04 Feb 2019
Nature's Nation: American Art and Environment
Peabody Essex Museum
Reviewed by Franklin Einspruch
"Nature's Nation" is timely, urgent, and related adjectives for which people reach when they take up art as a means, having given up on it as an end.
Its central conceit, the indigenous person living in a state of elevated continuity with nature, was discarded by most scholarly fields decades ago as reductionist. But oriented thus, what sets out to be an environmentalist show instead turns into an identitarian one. The label for Thomas Moran's Lower Falls, Yellowstone Park (1893) upbraids it for "limit[ing] popular conceptions of nature" to a "narrow range of places" and uses it to recall the eviction of the natives from the region. The same subject painted by African-American artist Grafton Tyler Brown is contrasted as a "more intimate, accessible view of the falls" (though worthy, it isn't, it's just smaller), with no mention of the sad history of the park.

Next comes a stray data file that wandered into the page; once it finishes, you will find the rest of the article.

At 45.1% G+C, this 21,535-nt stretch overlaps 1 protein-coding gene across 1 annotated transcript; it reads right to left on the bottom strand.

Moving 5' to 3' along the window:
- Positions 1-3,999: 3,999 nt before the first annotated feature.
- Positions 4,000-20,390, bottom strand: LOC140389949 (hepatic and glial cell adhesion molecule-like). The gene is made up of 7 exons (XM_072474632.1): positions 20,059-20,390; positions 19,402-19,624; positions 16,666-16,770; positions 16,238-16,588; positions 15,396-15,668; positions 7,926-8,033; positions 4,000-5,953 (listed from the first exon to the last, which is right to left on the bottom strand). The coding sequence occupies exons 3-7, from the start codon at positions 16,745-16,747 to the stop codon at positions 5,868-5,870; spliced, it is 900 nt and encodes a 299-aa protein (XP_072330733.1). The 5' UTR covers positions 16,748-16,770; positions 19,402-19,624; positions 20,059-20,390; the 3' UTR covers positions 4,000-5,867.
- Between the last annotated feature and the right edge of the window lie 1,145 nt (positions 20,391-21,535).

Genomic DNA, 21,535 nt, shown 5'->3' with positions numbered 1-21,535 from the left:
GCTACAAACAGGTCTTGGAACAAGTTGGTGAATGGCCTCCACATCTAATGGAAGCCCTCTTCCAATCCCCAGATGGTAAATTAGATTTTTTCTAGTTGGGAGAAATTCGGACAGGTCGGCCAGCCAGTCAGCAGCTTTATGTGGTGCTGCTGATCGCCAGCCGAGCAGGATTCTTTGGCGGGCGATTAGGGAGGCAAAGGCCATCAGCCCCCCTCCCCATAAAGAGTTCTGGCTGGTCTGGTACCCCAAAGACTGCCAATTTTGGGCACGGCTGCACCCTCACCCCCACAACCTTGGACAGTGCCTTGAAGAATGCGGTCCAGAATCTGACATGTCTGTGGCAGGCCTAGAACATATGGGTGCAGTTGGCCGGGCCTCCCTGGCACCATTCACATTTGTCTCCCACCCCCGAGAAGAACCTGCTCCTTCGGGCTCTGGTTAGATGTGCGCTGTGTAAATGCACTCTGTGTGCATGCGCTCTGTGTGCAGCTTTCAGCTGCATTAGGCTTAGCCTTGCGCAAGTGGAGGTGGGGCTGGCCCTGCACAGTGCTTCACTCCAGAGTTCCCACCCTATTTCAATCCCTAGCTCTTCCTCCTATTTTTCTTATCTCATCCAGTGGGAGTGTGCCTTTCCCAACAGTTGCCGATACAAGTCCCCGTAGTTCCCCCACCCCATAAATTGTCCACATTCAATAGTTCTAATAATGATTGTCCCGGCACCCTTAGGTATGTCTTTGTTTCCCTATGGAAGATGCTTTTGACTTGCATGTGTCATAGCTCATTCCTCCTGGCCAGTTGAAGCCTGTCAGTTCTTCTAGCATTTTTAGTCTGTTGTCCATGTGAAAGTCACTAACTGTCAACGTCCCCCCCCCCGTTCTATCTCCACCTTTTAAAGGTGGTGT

The curators apply this obsession with identity throughout, and the result tastes medicinal. It does nothing to clean the environment, but it does much to pollute the discourse. The art, all of it, deserves better.
|Exhibition||Nature's Nation: American Art and Environment link|
|Start date||02 Feb 2019|
|End date||03 May 2019|
|Presenter||Peabody Essex Museum link|
|Venue||161 Essex Street, Salem, MA, USA map|
|Image||Thomas Moran, Lower Falls, Yellowstone Park, 1893, oil on canvas, © Gilcrease Museum, Tulsa, Oklahoma|
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